Due to growing population,the numer of top earners in 1945 will be less than the top earners in 2010.
    If you gave the bottom 80% good paying jobs,they can pay their share of the burden.With unemployment and decreasing wages the top earners will always complain about carrying the burden for everybody.

  31. yo'me says:

    #27 Those were the great days of America!When the total population is productive.This is when everybody had time to enjoy not to worry about making so much wealth.

    “Back in the day of 90% tax above a certain income level, Doctors all played Golf every Wed. Doctors were only open 32 hours a week, Monday and Tuesday and Thursday and Friday. Mainly cause that fifth day of work was taxed at 90% so why bother. Doctors wives all had dress stores that lost money but tons of expenses were run through it as well as wifes car. People worked less, wrote off more and lost money on investments called tax shelters on purpose all to keep reported income just below 90% tax rate”

  32. chicagofinance says:

    Appreciate the post. I am willing to listen to all the carping around here, because a good amount of it is justified. But at a certain point a line has to be drawn.

    Sometimes people are just intelligent, bust their ass, and don’t have an attitude. You don’t see them around, because they generally socialize less and work a lot. The warped perception relates to the fact that we have Wall Street in NYC, and it is very visible in this community.

    Soccer Dad says:
    September 7, 2011 at 10:28 am
    Re:19 The only reason to have an Ivy League degree is to be unaffected by all those who have achieved financial success w/o one. Once you have money in the US, then you want class and status.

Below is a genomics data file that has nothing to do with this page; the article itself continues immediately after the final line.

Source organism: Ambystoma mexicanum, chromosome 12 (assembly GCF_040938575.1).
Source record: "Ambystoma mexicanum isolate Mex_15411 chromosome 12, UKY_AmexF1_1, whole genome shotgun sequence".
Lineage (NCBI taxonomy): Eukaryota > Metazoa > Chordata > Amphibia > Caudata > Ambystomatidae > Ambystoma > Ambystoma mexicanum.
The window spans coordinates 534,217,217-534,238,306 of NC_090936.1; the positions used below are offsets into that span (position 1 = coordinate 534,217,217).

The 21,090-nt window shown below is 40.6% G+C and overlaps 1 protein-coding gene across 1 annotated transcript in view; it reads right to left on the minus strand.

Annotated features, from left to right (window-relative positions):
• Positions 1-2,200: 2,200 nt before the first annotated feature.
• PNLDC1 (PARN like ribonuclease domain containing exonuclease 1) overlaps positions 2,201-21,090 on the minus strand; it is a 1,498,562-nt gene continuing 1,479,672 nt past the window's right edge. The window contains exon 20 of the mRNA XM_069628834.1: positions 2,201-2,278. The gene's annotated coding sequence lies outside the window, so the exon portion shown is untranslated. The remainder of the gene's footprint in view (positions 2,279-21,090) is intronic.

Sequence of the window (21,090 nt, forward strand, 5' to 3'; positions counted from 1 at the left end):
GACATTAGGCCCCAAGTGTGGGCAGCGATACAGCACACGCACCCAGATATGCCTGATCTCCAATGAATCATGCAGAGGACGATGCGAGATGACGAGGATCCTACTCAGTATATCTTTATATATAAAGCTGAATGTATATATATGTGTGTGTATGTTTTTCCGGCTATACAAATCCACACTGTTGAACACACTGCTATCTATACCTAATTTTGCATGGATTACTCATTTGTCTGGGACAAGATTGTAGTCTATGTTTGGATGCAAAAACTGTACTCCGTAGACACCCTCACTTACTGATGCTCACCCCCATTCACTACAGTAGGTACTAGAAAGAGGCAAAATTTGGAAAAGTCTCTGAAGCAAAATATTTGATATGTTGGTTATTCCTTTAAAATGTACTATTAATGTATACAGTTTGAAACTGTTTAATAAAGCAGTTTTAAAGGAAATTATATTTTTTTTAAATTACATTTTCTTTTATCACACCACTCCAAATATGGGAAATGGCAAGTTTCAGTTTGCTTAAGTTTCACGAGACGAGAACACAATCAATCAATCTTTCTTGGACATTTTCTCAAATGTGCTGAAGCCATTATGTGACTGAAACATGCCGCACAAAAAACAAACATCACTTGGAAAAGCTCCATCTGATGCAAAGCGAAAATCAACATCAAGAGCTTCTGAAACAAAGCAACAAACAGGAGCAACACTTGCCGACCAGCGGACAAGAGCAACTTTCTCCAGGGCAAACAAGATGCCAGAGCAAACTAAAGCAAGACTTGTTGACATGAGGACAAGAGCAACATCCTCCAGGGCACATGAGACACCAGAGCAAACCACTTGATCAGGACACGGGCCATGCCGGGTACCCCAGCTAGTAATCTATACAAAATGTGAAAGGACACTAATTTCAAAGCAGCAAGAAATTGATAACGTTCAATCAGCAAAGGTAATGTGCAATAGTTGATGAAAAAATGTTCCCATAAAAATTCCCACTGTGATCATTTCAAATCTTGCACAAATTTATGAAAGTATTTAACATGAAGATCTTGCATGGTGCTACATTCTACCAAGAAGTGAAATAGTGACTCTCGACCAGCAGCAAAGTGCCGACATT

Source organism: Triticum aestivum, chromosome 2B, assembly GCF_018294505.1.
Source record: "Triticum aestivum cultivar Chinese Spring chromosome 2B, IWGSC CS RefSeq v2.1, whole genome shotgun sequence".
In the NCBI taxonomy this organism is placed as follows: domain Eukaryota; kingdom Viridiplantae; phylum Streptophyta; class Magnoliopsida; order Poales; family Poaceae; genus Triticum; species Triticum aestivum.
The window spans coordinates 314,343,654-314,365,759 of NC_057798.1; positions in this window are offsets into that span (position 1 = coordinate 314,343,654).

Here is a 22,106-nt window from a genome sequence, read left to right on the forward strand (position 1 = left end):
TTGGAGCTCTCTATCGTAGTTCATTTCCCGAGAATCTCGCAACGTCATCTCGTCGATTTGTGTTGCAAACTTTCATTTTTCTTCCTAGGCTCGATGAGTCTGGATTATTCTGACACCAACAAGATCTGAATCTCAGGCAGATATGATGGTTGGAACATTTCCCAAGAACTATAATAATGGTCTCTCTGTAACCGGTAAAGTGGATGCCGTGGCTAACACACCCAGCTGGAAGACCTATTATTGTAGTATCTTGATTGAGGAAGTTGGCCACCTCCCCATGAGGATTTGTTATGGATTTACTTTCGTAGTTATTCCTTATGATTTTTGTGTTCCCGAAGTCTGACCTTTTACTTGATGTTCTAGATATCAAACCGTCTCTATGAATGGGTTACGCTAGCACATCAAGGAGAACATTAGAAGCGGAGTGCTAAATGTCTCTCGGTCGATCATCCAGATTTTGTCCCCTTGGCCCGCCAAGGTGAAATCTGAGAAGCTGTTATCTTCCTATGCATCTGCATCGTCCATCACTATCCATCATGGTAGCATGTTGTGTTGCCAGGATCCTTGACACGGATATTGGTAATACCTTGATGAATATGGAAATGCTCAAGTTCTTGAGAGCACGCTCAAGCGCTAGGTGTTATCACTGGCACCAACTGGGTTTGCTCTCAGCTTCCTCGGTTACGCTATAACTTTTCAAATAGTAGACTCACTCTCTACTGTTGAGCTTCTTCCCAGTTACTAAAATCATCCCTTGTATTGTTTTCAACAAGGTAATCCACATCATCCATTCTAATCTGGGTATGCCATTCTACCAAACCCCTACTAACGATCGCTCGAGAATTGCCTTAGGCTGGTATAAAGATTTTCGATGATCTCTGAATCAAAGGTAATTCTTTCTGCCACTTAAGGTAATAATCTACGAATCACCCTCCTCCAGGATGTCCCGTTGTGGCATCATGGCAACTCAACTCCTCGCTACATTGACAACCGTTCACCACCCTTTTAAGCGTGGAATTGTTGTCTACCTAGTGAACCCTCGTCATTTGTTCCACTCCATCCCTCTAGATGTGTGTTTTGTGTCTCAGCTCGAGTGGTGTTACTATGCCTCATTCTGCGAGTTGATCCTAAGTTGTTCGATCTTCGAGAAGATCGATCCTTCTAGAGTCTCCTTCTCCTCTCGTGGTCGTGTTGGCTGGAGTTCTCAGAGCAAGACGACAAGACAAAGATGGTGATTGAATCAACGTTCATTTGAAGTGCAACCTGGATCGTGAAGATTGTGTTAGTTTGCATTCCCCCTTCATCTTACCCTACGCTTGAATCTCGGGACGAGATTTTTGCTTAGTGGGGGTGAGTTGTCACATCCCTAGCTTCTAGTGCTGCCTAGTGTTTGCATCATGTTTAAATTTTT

33. JJ says:

    Hey ChiFi am I invited to sniif some hot harvard girls cork?

  34. yo'me says:

    Maybe,that is the answer to our unemployment problems.People holds 2-3 jobs,works 90 hours a week.Not giving a chance for the rest to get employed.Job sharing might be the answer!!Cut the hours work to give employment to the rest of the country.It will give more time for people to smell the outside

  35. JJ says:

    There is no unemployment problem. ZERO!! Back in 1970s 10% Unemployment for married men with kids. Basically, no married women with kids work. That means of 100 people men and women only 45 had jobs. In 2011, 10% unemployment where 80% of married women with kids work means out of 100 people 81 people have jobs. Therefore almost 100% increase in employment in just 35 years.

  36. 3b says:

    And on a happier note the Rugby World Cup starts on Friday!!!!

  37. Juice Box says:

    JJ- where I live the longer term unemployed men are all starting to look like that dude Zach Galifianakis from the Hangover, basically lazy, fat and bearded. I have watched them lumber around in flip flops, shorts with a kid or two in tow sipping lattes all summer as the Mrs. is off to work in a short skirt and high heels. Pretty soon the Mrs. will be looking to trade up if fatso does not shape up soon and put on a tie and get to work.

  38. Comrade Nom Deplume says:

    (20) moose,

    That said it succinctly enough.

    FWIW, sniffing a cork is the mark of an uninformed lowbrow. When the waiter puts it down, its so you can see that the end is wet (JJ, jump in here if u like).

  39. Essex says:

    I’ve never felt a pang of jealousy since the 11th grade and my buddy got a new z28. I’m close to my cousin a Havard Law grad. I simply like to harass chiFi. Any questions’

  40. Shore Guy says:

    “But sports in the US is not a casual thing, it’s serious business.”